In honor of Father’s Day, I wanted to reflect on the need for positive male role models in education and the early educational environment. Preschools and early education have primarily been a female dominated industry but as times have changed, more men are drawn to contributing to early education by becoming teachers or helping out more as volunteers in their own children’s classrooms.Read More
Find and use interesting natural items to paint a picture!
- To explore different textures within nature
- To explore color mixing
- To practice using descriptor words
- To practice using fine motor skills
Before You Start: Gather materials needed: BioColor® paint, art paper, paper plates or paint trays and various items collected from nature.
Let's Get Started! Step 1. Lead a nature walk outside to gather items to use to paint with. Provide the children with a small bag to use to collect their items. Some items could be assorted leaves, flowers or small twigs and branches.
Step 2. Pour various colors of BioColor® paint onto paper plates or plastic art trays.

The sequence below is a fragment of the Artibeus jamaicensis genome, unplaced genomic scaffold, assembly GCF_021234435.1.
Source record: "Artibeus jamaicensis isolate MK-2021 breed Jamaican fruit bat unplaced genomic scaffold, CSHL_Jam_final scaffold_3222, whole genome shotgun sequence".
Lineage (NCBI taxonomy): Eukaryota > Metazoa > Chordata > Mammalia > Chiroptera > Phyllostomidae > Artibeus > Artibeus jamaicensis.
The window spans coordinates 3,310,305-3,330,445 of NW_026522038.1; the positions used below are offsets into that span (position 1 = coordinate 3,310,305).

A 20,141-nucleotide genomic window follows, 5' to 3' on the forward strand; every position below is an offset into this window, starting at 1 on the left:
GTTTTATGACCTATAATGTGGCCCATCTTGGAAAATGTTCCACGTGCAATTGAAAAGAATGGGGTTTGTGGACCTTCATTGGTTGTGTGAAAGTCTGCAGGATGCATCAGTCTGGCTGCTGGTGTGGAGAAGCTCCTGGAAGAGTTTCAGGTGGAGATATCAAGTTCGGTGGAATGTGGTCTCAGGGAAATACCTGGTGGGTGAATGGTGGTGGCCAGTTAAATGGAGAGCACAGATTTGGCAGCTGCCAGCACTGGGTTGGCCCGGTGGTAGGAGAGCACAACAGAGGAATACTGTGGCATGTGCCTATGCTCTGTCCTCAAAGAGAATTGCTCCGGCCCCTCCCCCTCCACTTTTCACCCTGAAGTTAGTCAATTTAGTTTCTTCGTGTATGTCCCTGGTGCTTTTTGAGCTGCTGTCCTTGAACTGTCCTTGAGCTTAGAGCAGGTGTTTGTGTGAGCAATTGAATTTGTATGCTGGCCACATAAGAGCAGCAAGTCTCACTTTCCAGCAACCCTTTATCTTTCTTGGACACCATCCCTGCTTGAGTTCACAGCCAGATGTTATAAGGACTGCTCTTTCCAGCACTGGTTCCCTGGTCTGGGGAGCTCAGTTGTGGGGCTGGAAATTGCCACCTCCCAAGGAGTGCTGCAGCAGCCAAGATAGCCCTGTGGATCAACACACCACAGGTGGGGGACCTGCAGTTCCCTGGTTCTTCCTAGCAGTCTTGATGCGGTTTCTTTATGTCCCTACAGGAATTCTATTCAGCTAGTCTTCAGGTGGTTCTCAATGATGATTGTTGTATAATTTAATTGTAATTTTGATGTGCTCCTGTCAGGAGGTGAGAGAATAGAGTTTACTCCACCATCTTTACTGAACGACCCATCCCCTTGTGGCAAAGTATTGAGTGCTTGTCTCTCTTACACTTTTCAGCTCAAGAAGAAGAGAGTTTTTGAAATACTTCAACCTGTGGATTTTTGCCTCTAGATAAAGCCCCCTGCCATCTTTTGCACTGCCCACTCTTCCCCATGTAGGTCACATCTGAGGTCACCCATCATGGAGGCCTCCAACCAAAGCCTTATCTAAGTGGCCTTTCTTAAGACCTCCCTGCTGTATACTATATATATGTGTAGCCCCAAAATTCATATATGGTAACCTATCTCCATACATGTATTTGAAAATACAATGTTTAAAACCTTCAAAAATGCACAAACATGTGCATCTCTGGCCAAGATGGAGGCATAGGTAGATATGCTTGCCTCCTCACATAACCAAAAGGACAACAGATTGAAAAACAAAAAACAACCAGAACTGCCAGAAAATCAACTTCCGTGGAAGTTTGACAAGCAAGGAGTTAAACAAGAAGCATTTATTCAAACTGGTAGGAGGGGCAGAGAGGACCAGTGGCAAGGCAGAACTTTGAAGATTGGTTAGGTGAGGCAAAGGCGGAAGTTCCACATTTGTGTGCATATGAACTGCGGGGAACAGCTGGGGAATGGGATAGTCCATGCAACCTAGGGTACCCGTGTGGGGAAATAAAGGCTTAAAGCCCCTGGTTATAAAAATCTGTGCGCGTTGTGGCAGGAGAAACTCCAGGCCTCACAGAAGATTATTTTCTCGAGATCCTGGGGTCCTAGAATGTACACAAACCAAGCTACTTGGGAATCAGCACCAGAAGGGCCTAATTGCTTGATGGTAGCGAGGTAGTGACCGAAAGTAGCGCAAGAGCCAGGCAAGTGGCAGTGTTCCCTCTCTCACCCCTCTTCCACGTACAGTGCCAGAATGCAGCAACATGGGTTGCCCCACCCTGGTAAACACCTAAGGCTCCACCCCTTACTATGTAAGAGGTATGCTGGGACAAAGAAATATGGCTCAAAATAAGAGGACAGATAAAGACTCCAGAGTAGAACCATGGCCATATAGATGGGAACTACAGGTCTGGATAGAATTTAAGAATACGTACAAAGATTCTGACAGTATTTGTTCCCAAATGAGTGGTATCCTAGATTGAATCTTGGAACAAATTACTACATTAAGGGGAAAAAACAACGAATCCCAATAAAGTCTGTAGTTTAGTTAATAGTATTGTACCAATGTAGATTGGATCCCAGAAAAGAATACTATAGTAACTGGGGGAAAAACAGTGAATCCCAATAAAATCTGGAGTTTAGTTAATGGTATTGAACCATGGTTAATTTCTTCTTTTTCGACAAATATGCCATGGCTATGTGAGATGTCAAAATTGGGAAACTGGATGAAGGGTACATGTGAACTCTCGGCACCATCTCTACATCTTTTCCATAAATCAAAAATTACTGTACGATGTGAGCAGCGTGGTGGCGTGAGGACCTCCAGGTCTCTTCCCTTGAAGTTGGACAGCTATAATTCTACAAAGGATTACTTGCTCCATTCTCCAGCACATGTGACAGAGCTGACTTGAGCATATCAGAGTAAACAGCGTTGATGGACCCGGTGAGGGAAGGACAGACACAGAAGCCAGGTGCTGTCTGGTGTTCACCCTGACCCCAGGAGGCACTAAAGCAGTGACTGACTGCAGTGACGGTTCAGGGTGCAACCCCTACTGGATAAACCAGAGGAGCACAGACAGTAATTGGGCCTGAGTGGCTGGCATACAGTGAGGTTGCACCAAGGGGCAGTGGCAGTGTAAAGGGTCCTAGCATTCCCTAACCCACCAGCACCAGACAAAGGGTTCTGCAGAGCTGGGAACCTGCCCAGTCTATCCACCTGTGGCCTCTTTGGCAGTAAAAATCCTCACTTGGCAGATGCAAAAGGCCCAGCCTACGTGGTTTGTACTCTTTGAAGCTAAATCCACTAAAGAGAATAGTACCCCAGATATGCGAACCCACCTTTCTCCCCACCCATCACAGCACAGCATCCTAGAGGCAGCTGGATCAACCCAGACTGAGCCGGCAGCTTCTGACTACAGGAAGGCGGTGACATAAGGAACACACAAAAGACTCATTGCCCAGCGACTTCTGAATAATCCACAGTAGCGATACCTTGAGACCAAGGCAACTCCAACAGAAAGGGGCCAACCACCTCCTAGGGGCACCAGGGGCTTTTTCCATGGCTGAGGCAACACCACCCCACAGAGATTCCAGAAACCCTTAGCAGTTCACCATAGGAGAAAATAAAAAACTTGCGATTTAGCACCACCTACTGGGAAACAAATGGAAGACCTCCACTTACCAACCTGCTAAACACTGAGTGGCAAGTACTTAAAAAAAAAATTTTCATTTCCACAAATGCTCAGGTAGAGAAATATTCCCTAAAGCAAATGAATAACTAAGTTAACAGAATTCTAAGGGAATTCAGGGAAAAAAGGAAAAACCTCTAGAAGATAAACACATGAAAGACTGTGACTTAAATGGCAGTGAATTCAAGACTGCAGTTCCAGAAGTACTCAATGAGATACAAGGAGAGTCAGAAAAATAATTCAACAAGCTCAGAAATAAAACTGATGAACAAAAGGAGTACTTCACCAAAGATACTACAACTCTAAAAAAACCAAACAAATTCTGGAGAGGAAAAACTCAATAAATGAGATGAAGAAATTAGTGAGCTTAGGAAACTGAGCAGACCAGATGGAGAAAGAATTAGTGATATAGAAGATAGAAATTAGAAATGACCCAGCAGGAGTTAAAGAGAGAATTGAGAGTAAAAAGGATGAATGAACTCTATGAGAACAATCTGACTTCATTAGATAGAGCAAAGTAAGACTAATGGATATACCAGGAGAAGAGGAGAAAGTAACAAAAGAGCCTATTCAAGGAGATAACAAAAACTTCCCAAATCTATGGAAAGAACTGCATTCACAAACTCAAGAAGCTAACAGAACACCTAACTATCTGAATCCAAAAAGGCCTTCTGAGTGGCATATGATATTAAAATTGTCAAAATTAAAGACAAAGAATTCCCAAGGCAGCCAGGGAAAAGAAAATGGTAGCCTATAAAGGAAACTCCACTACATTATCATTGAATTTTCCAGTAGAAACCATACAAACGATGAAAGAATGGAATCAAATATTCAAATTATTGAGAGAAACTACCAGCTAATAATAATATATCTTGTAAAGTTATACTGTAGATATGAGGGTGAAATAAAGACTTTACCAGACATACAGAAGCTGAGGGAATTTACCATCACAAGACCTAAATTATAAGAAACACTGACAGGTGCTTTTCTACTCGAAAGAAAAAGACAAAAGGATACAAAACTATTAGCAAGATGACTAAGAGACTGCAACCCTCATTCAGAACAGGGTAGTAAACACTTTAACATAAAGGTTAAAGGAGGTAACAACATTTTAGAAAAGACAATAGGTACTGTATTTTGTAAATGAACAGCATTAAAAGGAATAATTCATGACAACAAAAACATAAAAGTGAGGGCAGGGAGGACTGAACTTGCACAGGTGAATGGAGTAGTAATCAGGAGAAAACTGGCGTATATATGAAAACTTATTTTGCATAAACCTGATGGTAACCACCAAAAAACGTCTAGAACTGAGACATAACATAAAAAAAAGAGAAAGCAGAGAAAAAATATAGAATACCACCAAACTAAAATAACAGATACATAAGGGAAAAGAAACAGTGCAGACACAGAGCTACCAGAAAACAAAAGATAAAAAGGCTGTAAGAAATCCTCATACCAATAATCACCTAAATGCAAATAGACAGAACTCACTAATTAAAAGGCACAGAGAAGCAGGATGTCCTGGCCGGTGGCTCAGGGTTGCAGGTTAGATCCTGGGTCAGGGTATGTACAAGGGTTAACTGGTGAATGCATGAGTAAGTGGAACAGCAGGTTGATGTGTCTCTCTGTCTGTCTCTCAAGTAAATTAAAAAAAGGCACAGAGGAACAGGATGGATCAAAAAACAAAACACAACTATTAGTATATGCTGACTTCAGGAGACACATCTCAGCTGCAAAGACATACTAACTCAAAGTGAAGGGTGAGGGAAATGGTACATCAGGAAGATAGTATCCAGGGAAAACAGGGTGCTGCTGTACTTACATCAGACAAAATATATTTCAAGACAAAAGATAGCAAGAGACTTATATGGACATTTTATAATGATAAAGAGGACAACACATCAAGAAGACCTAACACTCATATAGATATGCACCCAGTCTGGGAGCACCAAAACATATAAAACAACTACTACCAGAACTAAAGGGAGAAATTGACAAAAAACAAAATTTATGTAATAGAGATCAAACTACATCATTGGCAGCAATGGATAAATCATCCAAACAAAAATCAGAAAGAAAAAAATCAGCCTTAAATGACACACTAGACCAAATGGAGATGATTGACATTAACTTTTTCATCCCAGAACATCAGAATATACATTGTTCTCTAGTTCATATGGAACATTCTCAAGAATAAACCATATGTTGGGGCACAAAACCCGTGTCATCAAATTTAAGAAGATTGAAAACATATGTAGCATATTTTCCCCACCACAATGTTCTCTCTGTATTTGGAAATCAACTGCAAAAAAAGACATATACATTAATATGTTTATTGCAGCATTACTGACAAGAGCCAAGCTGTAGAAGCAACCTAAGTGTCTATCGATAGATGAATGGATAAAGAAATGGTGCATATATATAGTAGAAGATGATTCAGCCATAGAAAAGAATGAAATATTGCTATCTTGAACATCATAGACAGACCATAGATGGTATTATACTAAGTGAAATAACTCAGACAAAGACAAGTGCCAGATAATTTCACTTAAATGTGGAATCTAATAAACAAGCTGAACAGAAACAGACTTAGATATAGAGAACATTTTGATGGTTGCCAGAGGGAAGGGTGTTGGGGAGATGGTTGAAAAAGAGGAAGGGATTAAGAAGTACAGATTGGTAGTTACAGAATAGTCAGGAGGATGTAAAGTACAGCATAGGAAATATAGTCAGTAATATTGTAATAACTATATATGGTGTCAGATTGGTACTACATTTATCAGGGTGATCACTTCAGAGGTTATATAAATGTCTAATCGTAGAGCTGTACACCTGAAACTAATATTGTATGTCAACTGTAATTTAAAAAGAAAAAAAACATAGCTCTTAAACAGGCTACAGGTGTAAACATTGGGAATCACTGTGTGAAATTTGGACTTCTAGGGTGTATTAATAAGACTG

Step 3. Dip a nature item into the paint, then carefully use the nature item to paint onto the art paper.
Step 4. Add or mix additional colors onto the picture. Use multiple nature items to create different effects.
Furthermore: Discuss the different effects that various nature items have when they are used to paint on art paper. Does it make a difference if the item is soft, hard, rough or smooth?
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Using icebergs made from paint, children watch the melting process and make observations of the combination of colors, flow of the melting colors and the elapsed time needed for their "icebergs" to melt.
- To practice measuring
- To understand the difference between liquids and solids
- To hypothesize about the new colors created when colors are mixed
- To create art and patterns from the melting "iceberg" paint
- To discuss where real icebergs can be found
Before You Start: Gather materials needed: small paper cups, markers, water, BioColor® paint colors and a covered working surface.
Let's Get Started! Step 1. Give each student a small paper cup and have them write their name on it. Students should add their own mix of BioColor® paint to their cup. Freeze overnight.
Step 2. Have the children guess (i.e., make hypotheses) what will happen when their icebergs begin to melt and blend together. What new colors will be created?
Step 3. Tear away the paper cups to release each iceberg. Place the icebergs on a plastic tray, panel or another type of water container.
Step 4. Observe the melting icebergs. Which hypotheses proved to be true? Encourage the children to develop new hypotheses as they observe.
Furthermore: Discuss further scientific principles that can be observed while the icebergs are melting. For example, solid water (ice) floats on liquid water. Do the melting paint colors blend the same way they do on paper?